Newsletters Tax 21st Sep 2017

Is Dishonesty the Best Policy?

In the coming months the Court of Appeal, and a strong Court of Appeal at that (consisting of The Master of the Rolls, The Chancellor and Hallett LJ), will hand down its judgment in HMRC v E Buyer (UK) Ltd & Citibank NA. It is hoped that this will settle a fundamental dispute that has been festering since the well-known principle in Kittel was promulgated by the CJEU in 2006: does dishonesty have any role to play in deciding whether to deny a taxpayer the right to deduct input tax under the Kittel principle?

The principle in Kittel allows HMRC to deny the taxpayer the right to deduct input tax where the transaction on which the tax is claimed is connected with fraud and for which the taxpayer knew, or should have known, of that fact. HMRC have long argued that all they must prove is a state of knowledge, as opposed to dishonesty, and the taxpayer has long argued that either an allegation of actual knowledge is one of dishonesty, or that the facts on which HMRC rely are only consistent with dishonest conduct.

The problem arises because the CJEU refuses to get drawn into matters of national procedure. The CJEU is trying to create a harmonised, one size fits all principle to combat VAT fraud that poses a serious problem for the coffers of Member States. The CJEU does not care how such principles are brought into the real world in each Member State, as long as they are brought in. However, anything with a connotation or suggestion of fraud stirs the English common lawyer into a frenzy about pleadings, whether the frenzy is justified or not. The interface between the English common law principles about pleading fraud and whether or not dishonesty is a requisite element of Kittel is the tangle that the Court of Appeal must now unknot.

The principle in Kittel, as interpreted by the Court of Appeal in Mobilx Ltd & Ors v HM Revenue & Customs [2010] EWCA Civ 517 represented, in part, a real change in how cases with a whiff or element of fraud to them were dealt with by the First-tier Tribunal (Tax Chamber). For one, Moses LJ decided without any reference to the authorities, that since HMRC wished to allege that a taxpayer’s state of mind took it outside of the right to deduct input tax, HMRC would have the burden of proof. Arguably, this tore up decades of settled law. In Brady v Group Lotus Companies PLC [1987] WL 493342 Mustill LJ said: Khan v HMRC

“Here, however, unacceptable the idea may be to the ordinary member of the public, it has been clear law binding on this court for sixty years that an Inspector of Taxes has only to raise an assessment to impose on the taxpayer the burden of proving that it is wrong: T. Haythornthwaite & Sons v. Kelly [1927] 11 Tax Cas. 657.”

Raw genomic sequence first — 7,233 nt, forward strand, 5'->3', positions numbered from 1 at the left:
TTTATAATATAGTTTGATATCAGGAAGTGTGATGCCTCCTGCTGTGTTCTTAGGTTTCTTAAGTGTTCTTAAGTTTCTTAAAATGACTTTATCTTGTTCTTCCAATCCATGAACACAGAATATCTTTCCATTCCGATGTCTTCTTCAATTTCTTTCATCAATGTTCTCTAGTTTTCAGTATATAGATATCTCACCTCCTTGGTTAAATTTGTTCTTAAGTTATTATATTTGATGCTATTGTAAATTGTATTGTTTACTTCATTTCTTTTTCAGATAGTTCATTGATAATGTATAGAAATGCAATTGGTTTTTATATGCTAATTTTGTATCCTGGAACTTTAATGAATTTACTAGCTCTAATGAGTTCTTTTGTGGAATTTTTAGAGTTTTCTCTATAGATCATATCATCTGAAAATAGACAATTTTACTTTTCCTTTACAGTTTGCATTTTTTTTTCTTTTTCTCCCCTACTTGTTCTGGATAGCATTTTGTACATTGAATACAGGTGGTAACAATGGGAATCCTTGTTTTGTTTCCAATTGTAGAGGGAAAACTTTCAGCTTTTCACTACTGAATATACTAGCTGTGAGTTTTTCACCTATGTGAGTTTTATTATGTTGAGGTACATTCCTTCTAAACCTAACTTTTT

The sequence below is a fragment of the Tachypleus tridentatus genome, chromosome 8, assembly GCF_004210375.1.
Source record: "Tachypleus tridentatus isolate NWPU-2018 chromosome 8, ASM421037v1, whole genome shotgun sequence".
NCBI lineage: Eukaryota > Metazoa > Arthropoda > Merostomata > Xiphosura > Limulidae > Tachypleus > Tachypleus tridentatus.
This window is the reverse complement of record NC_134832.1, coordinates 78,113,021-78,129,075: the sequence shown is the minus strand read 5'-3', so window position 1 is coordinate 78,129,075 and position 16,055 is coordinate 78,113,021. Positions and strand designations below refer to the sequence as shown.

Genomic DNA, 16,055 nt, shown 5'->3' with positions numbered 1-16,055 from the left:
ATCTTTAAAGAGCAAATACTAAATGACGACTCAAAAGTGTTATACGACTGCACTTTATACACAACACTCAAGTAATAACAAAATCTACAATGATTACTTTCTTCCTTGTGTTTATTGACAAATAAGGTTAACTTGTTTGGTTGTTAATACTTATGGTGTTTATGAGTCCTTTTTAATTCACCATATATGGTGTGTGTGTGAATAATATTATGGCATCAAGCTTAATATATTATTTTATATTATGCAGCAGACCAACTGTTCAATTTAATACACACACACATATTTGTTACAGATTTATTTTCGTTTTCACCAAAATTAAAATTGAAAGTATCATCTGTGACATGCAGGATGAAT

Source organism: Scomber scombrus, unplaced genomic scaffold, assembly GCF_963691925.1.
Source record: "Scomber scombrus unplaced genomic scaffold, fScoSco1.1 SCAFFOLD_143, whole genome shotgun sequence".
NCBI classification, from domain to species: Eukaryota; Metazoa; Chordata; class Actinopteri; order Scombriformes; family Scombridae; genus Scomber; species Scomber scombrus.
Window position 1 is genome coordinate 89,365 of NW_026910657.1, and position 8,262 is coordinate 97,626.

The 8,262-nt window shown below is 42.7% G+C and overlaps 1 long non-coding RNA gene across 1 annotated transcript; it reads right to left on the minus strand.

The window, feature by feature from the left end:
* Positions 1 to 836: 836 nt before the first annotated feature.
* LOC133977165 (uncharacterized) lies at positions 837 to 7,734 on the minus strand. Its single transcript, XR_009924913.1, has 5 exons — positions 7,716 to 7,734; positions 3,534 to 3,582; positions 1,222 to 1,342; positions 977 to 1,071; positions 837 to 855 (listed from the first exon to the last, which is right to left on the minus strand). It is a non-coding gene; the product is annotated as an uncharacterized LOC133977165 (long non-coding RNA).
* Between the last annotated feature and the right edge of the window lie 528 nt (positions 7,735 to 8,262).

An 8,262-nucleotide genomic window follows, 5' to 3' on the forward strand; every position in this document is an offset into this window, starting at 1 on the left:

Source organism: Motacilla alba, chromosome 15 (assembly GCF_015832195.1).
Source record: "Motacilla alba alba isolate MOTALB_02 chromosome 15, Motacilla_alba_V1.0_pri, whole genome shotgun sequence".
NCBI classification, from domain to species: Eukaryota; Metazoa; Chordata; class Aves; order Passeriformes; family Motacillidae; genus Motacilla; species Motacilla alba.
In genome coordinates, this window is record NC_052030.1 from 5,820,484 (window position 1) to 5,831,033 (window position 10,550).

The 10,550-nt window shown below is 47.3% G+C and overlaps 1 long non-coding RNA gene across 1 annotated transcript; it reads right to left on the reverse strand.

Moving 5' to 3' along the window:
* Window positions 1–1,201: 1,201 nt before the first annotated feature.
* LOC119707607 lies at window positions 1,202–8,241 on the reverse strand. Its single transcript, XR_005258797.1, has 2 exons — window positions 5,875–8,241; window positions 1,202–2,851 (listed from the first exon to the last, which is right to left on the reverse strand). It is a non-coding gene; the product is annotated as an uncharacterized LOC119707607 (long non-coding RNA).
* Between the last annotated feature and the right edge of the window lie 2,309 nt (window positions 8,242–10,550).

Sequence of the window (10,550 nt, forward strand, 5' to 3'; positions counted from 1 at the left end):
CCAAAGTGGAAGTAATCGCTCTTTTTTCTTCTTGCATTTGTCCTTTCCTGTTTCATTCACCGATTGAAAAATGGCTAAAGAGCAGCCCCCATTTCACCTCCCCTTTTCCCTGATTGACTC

Carnwath LJ (as he then was) cited Brady in [2006] EWCA Civ 89, saying:

 “It should be noted that this burden of proof does not change merely because allegations of fraud may be involved (see e.g. Brady v Group Lotus Car Companies plc [1987] STC 635, 642 per Mustill LJ).”

Since Mobilx, and the imposition of the burden of proof, there has been a linked struggle to reconcile the true requirements of the Kittel test and the requirements of pleadings in cases concerning fraud. The prevailing view had been largely that HMRC were right, that they were not alleging fraud or similar against the taxpayer and that what they were alleging was a state of knowledge. The first instance decision in Ebuyer was a good example of this. However, the First-tier Tribunal (Tax Chamber) came to the opposite conclusion in Citibank and the Upper Tribunal decided that the Citibank Tribunal was right.

The Court of Appeal’s decision will not touch upon the burden of proof but it should provide, in part, the answer to the knotty question of whether dishonesty is part of the Kittel test. The fallout may be significant. Plainly if the Court of Appeal decides that HMRC needs to plead and prove dishonesty that will make it harder for HMRC to use the Kittel principle. The pleadings war will doubtless renew with greater intensity. By contrast, a restatement of the simple principle may put to bed a variety of arguments that have been used by taxpayers, for both good and for bad reasons.

The decision may not just affect cases decided under the Kittel principle. It will, for example, affect the power to refuse zero-rating on supplies connected with fraud under the principle in Mecsek-Gabona. It may also have a spill-over effect into how tax cases are pleaded in general. For example, in any “no supply” cases there is always the whiff of fraud, albeit HMRC do not have to prove fraud to get their case home.

Howard Watkinson

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